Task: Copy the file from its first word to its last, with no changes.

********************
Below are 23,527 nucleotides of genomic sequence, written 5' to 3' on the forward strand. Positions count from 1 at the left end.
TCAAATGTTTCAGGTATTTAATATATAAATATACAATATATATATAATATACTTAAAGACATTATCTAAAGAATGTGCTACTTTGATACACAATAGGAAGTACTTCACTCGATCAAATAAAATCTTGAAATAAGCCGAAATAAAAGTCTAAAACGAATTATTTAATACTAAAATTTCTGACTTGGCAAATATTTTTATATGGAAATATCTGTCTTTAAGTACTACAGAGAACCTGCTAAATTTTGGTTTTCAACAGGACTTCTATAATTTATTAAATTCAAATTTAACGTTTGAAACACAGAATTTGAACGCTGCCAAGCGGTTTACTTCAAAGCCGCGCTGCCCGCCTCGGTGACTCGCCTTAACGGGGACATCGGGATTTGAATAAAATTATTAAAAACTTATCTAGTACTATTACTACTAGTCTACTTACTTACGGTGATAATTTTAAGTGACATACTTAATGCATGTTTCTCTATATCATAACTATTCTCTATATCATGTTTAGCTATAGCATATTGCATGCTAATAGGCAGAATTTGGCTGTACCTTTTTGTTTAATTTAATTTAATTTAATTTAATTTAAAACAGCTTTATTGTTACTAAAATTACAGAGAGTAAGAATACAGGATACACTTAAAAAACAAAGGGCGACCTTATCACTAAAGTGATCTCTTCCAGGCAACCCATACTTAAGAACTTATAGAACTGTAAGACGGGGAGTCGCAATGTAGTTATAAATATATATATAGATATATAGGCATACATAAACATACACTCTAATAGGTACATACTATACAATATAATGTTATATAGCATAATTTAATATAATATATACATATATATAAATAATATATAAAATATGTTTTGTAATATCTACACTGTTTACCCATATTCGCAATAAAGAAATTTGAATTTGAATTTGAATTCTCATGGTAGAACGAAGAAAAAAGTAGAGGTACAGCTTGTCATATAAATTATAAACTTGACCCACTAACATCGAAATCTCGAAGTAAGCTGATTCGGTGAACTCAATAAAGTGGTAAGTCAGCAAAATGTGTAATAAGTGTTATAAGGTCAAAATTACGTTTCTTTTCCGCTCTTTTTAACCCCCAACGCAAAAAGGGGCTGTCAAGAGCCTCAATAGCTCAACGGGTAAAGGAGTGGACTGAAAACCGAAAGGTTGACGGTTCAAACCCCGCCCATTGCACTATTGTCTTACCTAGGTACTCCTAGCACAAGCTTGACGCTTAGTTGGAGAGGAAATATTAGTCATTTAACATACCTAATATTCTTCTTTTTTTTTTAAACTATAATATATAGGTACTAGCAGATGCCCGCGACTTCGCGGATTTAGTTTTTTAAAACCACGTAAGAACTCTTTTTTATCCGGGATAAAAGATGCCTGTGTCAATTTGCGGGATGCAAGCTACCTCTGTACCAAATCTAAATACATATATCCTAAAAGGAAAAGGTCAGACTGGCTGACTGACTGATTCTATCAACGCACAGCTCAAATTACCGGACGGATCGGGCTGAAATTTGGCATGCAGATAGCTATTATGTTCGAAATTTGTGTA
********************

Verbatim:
Below are 23,527 nucleotides of genomic sequence, written 5' to 3' on the forward strand. Positions count from 1 at the left end.
TCAAATGTTTCAGGTATTTAATATATAAATATACAATATATATATAATATACTTAAAGACATTATCTAAAGAATGTGCTACTTTGATACACAATAGGAAGTACTTCACTCGATCAAATAAAATCTTGAAATAAGCCGAAATAAAAGTCTAAAACGAATTATTTAATACTAAAATTTCTGACTTGGCAAATATTTTTATATGGAAATATCTGTCTTTAAGTACTACAGAGAACCTGCTAAATTTTGGTTTTCAACAGGACTTCTATAATTTATTAAATTCAAATTTAACGTTTGAAACACAGAATTTGAACGCTGCCAAGCGGTTTACTTCAAAGCCGCGCTGCCCGCCTCGGTGACTCGCCTTAACGGGGACATCGGGATTTGAATAAAATTATTAAAAACTTATCTAGTACTATTACTACTAGTCTACTTACTTACGGTGATAATTTTAAGTGACATACTTAATGCATGTTTCTCTATATCATAACTATTCTCTATATCATGTTTAGCTATAGCATATTGCATGCTAATAGGCAGAATTTGGCTGTACCTTTTTGTTTAATTTAATTTAATTTAATTTAATTTAAAACAGCTTTATTGTTACTAAAATTACAGAGAGTAAGAATACAGGATACACTTAAAAAACAAAGGGCGACCTTATCACTAAAGTGATCTCTTCCAGGCAACCCATACTTAAGAACTTATAGAACTGTAAGACGGGGAGTCGCAATGTAGTTATAAATATATATATAGATATATAGGCATACATAAACATACACTCTAATAGGTACATACTATACAATATAATGTTATATAGCATAATTTAATATAATATATACATATATATAAATAATATATAAAATATGTTTTGTAATATCTACACTGTTTACCCATATTCGCAATAAAGAAATTTGAATTTGAATTTGAATTCTCATGGTAGAACGAAGAAAAAAGTAGAGGTACAGCTTGTCATATAAATTATAAACTTGACCCACTAACATCGAAATCTCGAAGTAAGCTGATTCGGTGAACTCAATAAAGTGGTAAGTCAGCAAAATGTGTAATAAGTGTTATAAGGTCAAAATTACGTTTCTTTTCCGCTCTTTTTAACCCCCAACGCAAAAAGGGGCTGTCAAGAGCCTCAATAGCTCAACGGGTAAAGGAGTGGACTGAAAACCGAAAGGTTGACGGTTCAAACCCCGCCCATTGCACTATTGTCTTACCTAGGTACTCCTAGCACAAGCTTGACGCTTAGTTGGAGAGGAAATATTAGTCATTTAACATACCTAATATTCTTCTTTTTTTTTTAAACTATAATATATAGGTACTAGCAGATGCCCGCGACTTCGCGGATTTAGTTTTTTAAAACCACGTAAGAACTCTTTTTTATCCGGGATAAAAGATGCCTGTGTCAATTTGCGGGATGCAAGCTACCTCTGTACCAAATCTAAATACATATATCCTAAAAGGAAAAGGTCAGACTGGCTGACTGACTGATTCTATCAACGCACAGCTCAAATTACCGGACGGATCGGGCTGAAATTTGGCATGCAGATAGCTATTATGTTCGAAATTTGTGTA